Argentina Travel Guide to Jujuy Province

When it comes to visiting Jujuy, think altitude rather than attitude. The provinces of Salta and Jujuy are usually lumped together to form northwest Argentina, but the two are as similar as chalk and cheese. While Salta is rich in colonial architecture and wine terroir, the common denominator between the two is stunning landscapes – Jujuy’s colourful, cardon cactus-lined canyon, the Quebrada de Humahuaca, is on the UNESCO world heritage list. Jujuy has the added bonus of a strong indigenous culture dotted with pagan rituals and is a world, if not a galaxy, away from Buenos Aires. In this travel guide, The Real Argentina visits Purmamarca, Tilcara and Humahuaca, three unmissable towns rich in nature and culture in Jujuy.


Take a day and a night to explore provincial capital San Salvador de Jujuy and landmarks such as the archeology museum – it holds a fascinating skeleton of a shaman who was buried with his ‘medical’ kit – and Government House, home to Argentina’s original flag as delivered by General Belgrano to Jujuy town hall back in 1812 after his triumph in the Battle of Salta.

Siete Colores Purmamarca
Siete Colores Purmamarca; photo by Sorrel Moseley-Williams.

Then head north to Purmamarca (2,192 metres above sea level) to start getting to grips with the Quebrada de Humahuaca, the spectacular 155-km long UNESCO-recognised mountainous valley that follows the Río Grande and the Inca Trail trade route. A small village inhabited by around 2,000 residents and whose focal point is the central square flanked by artisans selling ceramics and colourful textiles (tip, don’t buy here – wait until Humahuaca for lower prices), Purmamarca is seated at the base of Cerro de Siete Colores, an impressive and photogenic seven-coloured hill whose hues denote various mineral deposits dating back 400 million years. Also stop by the village graveyard before walking around the base of the hill; it sounds spooky but pagan afterlife is bright and florid in the northwest, with wooden cross headstones and stone mounds lovingly dressed in garlands.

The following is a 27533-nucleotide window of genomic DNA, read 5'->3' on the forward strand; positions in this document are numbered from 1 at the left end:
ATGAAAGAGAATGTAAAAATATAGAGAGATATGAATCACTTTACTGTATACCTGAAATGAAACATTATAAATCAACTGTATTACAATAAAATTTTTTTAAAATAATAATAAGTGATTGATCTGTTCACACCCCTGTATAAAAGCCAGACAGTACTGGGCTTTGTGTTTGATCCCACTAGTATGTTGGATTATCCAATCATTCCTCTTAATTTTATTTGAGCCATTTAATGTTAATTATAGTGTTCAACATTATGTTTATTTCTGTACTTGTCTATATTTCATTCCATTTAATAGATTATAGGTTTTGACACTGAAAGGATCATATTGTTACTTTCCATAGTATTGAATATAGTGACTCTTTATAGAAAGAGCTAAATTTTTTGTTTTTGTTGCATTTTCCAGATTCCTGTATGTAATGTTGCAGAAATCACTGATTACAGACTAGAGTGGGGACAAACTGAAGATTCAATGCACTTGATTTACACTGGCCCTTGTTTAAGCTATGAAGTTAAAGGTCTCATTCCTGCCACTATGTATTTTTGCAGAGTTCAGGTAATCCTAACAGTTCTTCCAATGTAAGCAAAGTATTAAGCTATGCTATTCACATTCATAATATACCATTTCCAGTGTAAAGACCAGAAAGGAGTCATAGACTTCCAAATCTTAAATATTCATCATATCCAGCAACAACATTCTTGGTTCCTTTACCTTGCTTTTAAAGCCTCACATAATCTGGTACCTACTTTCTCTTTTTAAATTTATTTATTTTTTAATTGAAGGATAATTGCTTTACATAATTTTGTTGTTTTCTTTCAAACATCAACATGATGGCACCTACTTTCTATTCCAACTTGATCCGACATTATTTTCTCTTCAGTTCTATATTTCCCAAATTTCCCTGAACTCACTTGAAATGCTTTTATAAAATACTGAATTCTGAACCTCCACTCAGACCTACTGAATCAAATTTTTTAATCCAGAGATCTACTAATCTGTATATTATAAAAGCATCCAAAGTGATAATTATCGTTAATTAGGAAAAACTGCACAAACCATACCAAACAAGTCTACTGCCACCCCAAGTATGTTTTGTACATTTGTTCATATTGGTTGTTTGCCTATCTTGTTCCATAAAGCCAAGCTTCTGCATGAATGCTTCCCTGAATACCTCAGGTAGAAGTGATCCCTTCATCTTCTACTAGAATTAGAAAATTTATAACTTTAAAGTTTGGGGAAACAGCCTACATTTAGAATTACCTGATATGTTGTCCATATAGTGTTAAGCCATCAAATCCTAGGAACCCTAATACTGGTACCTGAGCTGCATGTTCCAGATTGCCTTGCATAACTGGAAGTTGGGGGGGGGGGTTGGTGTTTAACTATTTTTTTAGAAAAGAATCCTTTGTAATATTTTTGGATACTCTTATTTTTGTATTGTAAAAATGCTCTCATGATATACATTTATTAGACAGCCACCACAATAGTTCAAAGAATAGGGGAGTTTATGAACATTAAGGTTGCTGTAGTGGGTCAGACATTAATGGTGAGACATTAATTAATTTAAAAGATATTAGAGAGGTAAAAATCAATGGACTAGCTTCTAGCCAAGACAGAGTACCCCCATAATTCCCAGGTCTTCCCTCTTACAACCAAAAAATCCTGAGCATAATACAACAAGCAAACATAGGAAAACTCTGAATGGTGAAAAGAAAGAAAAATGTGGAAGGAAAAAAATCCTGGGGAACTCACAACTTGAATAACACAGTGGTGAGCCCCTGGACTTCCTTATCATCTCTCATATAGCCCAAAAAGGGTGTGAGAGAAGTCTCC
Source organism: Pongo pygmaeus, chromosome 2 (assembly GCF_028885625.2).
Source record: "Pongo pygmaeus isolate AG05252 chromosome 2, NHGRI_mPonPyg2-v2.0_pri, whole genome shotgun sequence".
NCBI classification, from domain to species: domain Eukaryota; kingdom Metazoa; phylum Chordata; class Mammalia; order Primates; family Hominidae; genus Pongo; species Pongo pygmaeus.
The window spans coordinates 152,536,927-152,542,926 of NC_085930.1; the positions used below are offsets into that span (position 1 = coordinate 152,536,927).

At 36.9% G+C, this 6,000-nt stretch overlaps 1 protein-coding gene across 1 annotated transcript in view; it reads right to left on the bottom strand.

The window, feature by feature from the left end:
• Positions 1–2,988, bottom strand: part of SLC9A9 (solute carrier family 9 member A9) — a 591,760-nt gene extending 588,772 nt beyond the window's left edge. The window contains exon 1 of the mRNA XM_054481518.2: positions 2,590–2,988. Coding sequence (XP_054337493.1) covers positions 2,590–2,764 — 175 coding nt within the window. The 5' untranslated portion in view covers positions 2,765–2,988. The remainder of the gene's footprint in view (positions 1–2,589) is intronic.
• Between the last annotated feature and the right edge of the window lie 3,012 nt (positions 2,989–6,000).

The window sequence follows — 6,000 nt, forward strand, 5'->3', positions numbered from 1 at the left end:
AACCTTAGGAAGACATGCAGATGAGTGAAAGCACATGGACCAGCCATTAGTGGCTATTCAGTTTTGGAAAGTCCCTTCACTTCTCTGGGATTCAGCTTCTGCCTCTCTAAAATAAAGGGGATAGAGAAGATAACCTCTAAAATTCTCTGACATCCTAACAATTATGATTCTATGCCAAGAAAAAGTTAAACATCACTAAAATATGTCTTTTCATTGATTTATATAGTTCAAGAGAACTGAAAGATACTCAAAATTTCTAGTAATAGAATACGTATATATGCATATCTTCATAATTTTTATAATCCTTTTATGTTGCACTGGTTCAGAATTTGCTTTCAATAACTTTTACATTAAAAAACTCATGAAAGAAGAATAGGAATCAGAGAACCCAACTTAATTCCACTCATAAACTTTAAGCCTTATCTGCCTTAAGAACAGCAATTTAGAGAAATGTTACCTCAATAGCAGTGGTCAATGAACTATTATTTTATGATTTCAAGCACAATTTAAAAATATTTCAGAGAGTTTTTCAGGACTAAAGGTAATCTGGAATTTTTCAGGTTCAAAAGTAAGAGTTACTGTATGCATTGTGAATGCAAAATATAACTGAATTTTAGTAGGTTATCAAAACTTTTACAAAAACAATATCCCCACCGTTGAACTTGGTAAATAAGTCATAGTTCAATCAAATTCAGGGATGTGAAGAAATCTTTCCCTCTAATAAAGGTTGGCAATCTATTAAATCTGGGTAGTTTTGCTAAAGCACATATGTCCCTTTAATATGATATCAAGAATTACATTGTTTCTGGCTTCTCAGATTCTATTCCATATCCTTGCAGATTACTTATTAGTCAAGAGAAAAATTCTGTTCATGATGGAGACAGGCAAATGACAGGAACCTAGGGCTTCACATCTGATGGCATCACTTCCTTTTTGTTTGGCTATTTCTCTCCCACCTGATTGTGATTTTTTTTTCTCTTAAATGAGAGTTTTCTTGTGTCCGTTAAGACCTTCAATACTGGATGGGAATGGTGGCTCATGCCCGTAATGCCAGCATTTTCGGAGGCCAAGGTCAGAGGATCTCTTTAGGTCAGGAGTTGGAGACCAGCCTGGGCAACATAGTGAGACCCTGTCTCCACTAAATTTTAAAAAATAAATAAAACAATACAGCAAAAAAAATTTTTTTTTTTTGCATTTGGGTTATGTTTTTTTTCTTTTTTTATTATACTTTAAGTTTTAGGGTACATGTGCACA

Cemetery near Museo en Cerros
Cemetery near Museo en Cerros; photo by Sorrel Moseley-Williams.

This quiet settlement is also a great base from which to visit Salinas Grandes, the picture-postcard salt flats in the Puna (high altitude desert), which are the world’s third-largest. Technically outside of Jujuy, it’s a half-day trip from Purmamarca and an unmissable excursion. Suck on some coca leaves to deal with the altitude that takes you up to 4,170 metres – everyone’s doing it.

Also of note in nearby Maimará is Bodega Fernando Dupont, making wine at extreme altitude. Call ahead to sample some wares – in summer, the river floods and it’s impossible to reach the winery.

Eat: El Churqui de Altura
Stay: Los Colorados


Continue north to Tilcara (2,461 metres above sea level), a larger town in the Quebrada with more cultural offerings than Purmamarca, so stay for a few days. One notable landmark on the southern outskirts is Pucará de Tilcara, a pre-Inca settlement inhabited by the Omaguaca tribe, and one of the most well-preserved archeological sites in the region. Hold on to your entrance ticket because it gets you into the Museo Arqueológico located on Tilcara’s Plaza Prado, home to mummies and Inca artifacts, for free.